The researchers found that years with less summer sea ice in the gray whales’ Arctic feeding areas provided increased foraging opportunities that benefited the population.

However, in the long term, decreasing sea ice cover, a result of rapid and accelerating climate change, most likely will not be beneficial to gray whales.

Grey whales experience massive “boom-and-bust” population cycles due to changing Arctic conditions, reveals new research. NOAA FISHERIES/SWNS

Benthic amphipods, the calorie-rich prey that gray whales prefer, are also sensitive to sea ice cover.

Algae that grow underneath sea ice sink to the seafloor, enriching the amphipod population.

Less ice leads to less algae reaching the seafloor, warmer water that favors smaller benthic crustaceans and faster currents that reduce habitat for gray whales’ preferred prey.

Dr Stewart said: “With less ice, you get less algae, which is worse for the gray whale prey.

“All of these factors are converging to reduce the quality and availability of the food they rely on.”

He says the most recent die-off is still ongoing and has continued “significantly longer” than the two earlier events.

Dr Stewart said: “We are in uncharted territory now.

“The two previous events, despite being significant and dramatic, only lasted a couple of years.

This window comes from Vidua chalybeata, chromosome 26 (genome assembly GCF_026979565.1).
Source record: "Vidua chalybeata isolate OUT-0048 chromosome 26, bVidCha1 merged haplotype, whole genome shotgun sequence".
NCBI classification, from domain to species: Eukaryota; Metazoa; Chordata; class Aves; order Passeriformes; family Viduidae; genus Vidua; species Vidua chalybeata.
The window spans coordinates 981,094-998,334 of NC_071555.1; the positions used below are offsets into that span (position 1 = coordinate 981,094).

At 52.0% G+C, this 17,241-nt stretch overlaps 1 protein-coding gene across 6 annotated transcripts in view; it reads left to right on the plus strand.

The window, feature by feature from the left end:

“The most recent mortality event has slowed and there are signs things are turning around, but the population has continued to decline.

“One reason it may be dragging on is the climate change component, which is contributing to a long-term trend of lower-quality prey.”

But he said gray whales have lived through hundreds of thousands of years of environmental change and have adapted over that time to changing conditions, making extinction due to climate change unlikely.

Dr Stewart added: “I wouldn’t say there is a risk of losing gray whales due to climate change.

“But we need to think critically about what these changes might mean in the future.

“An Arctic Ocean that has warmed significantly may not be able to support 25,000 gray whales like it has in the recent past.”

Produced in association with SWNS Talker